Many English translations refer to the sea that the Israelites cross in Exodus as the “Red Sea.” The English follows the Greek Septuagint and Latin Vulgate, which both have “Red Sea” (ἐρυθρὰν θάλασσαν; Mare Erythrae). In Hebrew, though, the body of water is called “Yam Suf” (ים סוף), which literally means, “Sea of Reeds.”
The idea that the so-called “Red Sea” was actually a “Reed Sea” is known in Jewish tradition. Rashi (1040-1105) states that the sea was not the large inlet of the Indian Ocean that we call the “Red Sea,” but rather a “pond” or “marsh” (אגם) filled with “reeds” (קנים). Rashi’s note aligns with the ancient Egyptian word sufi, which described the marshlands of the Egyptian Delta. Still, the Bible also uses “Yam Suf” to refer to what we know as the “Red Sea” today: “King Solomon also built a fleet of ships at Ezion Geber… on the shore of the Red Sea (ים סוף; yam suf), in the land of Edom” (1 Kgs 9:26). Yet, this Red Sea “in the land of Edom” could not be the same body of water that the Israelites crossed leaving Goshen. From a geographical perspective, rather than crossing the “Red Sea,” it is more likely that the Israelites crossed a marshy “Reed Sea” in northeastern Egypt. In certain parts of the wetlands in the ancient Egyptian Delta, the bodies of water were large and deep enough for people to drown in — think in terms of lakes with lots of reeds, rather than muddy swamps that one could walk through. Egyptian mythology contains references to the marshlands as “chaos waters” that are the basis for primordial creation — deep, unruly waters in Egyptian thought. Exodus doesn’t preclude “Yam Suf” being both full of reeds, and being big enough to need divine assistance in order to cross.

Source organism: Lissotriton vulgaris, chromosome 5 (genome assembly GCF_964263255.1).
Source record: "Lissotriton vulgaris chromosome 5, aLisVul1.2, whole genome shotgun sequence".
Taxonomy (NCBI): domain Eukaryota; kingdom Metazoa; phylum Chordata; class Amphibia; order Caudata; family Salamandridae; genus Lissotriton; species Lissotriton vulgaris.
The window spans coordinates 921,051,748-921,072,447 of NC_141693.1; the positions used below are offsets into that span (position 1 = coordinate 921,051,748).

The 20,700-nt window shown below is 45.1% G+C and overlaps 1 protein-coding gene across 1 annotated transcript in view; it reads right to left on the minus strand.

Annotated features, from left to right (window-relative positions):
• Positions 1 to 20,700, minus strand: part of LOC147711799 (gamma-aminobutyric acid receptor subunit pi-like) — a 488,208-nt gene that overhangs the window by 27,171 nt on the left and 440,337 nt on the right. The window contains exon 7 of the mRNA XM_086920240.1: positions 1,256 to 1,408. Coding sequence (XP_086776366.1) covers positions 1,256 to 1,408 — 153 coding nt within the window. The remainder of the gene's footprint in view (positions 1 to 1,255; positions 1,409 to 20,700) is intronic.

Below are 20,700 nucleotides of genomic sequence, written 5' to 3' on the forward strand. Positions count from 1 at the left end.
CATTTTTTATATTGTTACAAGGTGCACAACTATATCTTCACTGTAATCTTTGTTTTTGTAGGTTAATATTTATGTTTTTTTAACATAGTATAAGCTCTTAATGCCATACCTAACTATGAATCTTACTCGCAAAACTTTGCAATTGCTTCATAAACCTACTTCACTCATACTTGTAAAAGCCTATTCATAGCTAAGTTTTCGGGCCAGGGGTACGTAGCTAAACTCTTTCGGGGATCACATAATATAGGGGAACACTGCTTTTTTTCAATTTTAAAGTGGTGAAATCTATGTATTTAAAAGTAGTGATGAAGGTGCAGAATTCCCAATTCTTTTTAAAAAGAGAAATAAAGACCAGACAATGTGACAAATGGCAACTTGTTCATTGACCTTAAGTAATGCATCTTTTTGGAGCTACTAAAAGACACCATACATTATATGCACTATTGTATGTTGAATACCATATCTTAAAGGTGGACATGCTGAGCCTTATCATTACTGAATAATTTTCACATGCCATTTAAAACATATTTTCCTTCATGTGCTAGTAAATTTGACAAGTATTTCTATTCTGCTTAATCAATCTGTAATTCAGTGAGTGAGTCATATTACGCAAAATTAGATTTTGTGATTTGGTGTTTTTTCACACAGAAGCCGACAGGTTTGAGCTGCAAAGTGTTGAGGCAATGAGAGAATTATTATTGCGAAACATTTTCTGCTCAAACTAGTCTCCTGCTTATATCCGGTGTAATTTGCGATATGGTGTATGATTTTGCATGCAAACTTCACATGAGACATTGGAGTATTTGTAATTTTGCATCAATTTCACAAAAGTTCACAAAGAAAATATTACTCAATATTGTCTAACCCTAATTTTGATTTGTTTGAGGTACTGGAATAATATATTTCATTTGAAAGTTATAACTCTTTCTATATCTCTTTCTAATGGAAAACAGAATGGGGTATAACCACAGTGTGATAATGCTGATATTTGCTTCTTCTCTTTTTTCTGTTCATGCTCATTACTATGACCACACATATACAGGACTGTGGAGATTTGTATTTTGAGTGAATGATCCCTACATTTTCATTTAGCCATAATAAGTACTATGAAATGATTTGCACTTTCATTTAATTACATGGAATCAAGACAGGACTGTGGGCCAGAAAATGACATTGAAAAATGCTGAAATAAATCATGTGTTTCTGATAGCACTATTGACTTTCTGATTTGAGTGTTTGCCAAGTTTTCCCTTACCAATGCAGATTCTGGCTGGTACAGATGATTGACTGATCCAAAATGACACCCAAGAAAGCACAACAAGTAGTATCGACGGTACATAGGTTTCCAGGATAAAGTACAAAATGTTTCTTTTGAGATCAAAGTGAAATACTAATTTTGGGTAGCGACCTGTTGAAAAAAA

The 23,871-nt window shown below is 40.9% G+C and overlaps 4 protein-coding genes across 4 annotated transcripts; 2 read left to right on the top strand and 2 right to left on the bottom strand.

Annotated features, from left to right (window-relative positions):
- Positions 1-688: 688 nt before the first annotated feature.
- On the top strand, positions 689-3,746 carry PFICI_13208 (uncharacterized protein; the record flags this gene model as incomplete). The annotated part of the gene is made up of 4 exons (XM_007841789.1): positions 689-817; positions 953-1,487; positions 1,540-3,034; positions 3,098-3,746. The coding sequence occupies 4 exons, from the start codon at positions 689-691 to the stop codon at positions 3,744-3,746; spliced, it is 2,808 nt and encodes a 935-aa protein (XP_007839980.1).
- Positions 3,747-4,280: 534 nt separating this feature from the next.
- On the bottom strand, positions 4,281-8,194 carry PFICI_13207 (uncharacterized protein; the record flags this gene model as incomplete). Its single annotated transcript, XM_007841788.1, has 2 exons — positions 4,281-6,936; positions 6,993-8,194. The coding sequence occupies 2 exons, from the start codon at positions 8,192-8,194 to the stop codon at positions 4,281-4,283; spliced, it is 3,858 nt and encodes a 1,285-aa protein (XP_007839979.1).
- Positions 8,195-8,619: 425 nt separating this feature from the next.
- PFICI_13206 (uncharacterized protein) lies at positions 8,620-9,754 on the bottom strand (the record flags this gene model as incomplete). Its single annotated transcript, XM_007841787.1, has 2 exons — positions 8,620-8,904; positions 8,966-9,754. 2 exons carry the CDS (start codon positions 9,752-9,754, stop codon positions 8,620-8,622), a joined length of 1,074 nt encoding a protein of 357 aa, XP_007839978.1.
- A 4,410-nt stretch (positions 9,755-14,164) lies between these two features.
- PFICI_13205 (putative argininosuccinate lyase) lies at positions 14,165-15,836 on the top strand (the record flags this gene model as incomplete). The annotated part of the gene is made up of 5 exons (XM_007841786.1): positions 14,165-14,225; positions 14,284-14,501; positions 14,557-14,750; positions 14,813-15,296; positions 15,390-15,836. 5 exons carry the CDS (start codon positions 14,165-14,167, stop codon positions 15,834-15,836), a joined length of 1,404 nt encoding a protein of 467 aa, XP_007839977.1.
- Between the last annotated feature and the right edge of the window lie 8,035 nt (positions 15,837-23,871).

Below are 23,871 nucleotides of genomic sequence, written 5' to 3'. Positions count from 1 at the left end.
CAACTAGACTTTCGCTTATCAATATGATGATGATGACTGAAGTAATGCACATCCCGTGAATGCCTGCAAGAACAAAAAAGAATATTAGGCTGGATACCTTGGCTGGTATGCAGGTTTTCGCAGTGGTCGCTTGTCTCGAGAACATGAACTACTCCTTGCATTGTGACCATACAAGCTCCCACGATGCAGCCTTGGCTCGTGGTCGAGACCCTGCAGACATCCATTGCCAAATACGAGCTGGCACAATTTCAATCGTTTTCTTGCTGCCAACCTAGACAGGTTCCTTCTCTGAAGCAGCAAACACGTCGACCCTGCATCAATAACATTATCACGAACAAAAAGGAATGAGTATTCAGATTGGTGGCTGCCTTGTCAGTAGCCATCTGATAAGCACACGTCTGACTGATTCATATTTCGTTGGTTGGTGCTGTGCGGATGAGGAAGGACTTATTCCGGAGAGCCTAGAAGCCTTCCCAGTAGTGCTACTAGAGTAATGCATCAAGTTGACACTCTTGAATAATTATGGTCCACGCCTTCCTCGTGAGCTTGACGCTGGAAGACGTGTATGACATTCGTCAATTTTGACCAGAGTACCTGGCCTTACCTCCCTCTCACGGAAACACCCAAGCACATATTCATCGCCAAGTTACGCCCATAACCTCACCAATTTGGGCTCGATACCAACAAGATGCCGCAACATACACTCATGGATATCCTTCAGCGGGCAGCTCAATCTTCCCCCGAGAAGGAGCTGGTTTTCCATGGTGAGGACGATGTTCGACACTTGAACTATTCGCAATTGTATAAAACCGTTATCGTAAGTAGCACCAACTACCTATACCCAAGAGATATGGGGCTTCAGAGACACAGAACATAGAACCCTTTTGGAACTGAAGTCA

While geographical debates must remain speculative, there is a much more important reason to translate ים סוף as “Sea of Reeds”. When the baby Moses escaped from Pharaoh, his mother put him in a basket and “placed it among the reeds (סוף) by the riverbank” (Exod 2:3). Moses’ first escape from Pharaoh through the “reeds” foreshadows Israel’s escape from Pharaoh through a sea of “reeds” . Moses’ experience among the reeds in his infancy anticipates his ultimate calling to lead God’s people to freedom.